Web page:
Wayne Bergeron has had an equally stellar career. He originally started on French horn but switched to trumpet in seventh grade where he found a natural upper register ability. Wayne first came to national prominence when he landed the lead trumpet chair with Maynard Ferguson’s band in 1986. As a sideman, Bergeron’s list of recording credits reads like a “who’s who” in contemporary jazz and pop, running the stylistic gamut from Ray Charles to Green Day.
But of all of his accomplishments, recording music for film and television stands out and puts Bergeron’s playing in front of millions of people every day … whether they know it or not. This type of work requires not only extreme accuracy and versatility but the ability to use sheer musicianship to support the story being told on the screen. The music varies and the pace in the studio is fast, requiring Wayne to be present, laser focused, and quickly connected to the music. On top of that there’s all the nuance that goes into playing an instrument, including blending with the other musicians and, of course, playing in tune!
All these things, Bergeron says, are made easier on his new Yamaha YFH-8315IIGS Custom Flugelhorn. “I have a couple of regular TV shows I do: American Dad, which is a lot of flugelhorn, and Family Guy, which is almost all flugelhorn. We have to be fast and there are a lot of cues and no time for a lot of takes, so you have to get it right and nothing can be out of tune. The new 8315II in particular has this nimbleness to how it plays. I feel like the horn just goes with me even on the hardest stuff. If I need to come in very soft and hold that note for 12 beats, I can do it. If I want to put some edge on the sound to say something specific or complement something else that’s happening, I can do it. I can make it sound exactly the way I hear the music in my head, and I love it. There’s no better way to get an audience connected with the music than to have that. It gives me access to all the musical tools in my toolbelt.”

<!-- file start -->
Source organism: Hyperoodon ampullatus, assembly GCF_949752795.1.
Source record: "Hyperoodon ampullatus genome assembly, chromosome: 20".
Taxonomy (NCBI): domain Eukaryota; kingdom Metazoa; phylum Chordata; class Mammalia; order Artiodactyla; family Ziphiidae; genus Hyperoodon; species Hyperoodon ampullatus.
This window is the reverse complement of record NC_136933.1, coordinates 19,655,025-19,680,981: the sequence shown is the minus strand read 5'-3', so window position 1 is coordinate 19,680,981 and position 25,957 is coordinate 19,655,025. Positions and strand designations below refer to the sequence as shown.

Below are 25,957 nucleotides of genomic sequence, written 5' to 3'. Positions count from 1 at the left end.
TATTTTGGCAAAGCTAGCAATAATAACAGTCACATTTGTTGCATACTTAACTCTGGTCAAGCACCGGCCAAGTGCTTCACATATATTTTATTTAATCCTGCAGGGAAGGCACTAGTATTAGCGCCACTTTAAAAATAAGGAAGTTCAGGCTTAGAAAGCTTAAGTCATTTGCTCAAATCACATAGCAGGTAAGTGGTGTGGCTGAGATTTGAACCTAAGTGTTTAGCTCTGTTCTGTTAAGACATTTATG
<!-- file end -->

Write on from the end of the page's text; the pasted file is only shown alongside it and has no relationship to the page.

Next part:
Bergeron looks back on his first connection with Yamaha as an exciting and humbling honor. “Back in 2001, when I first met with them, I never thought I’d be designing a trumpet, especially for a successful, huge company like Yamaha,” he says. “I mean, the horns are already great! But it’s amazing how they keep working to improve the instruments, and when we try something new it’s exciting and creates kind of a spark to go play. I’m like a kid again and can’t wait to get to the gig with the new horn or just grab some piece of music from my file cabinet that I think, ‘Oh man, that would sound amazing on this horn.’”
A Spark That’s Still Burning
Beyond their skills as horn players, Bobby Shew and Wayne Bergeron have a lot in common. For one thing, they have enjoyed long, sustainable careers … which can make it hard to remember that they were both beginners at some point. Like all musicians, they had influential teachers and a vision for the kind of life in music they wanted to create. But for both it started with a “spark” — that first connection to making music. And, for both, the fires lit by that spark are still burning. For them, it’s not just about trumpets and flugelhorns; it’s about staying connected, playing music, teaching music, collaborating with other musicians and finding ways to express themselves through their instruments. “Sometimes I pinch myself that I have the best job in the world,” Wayne says.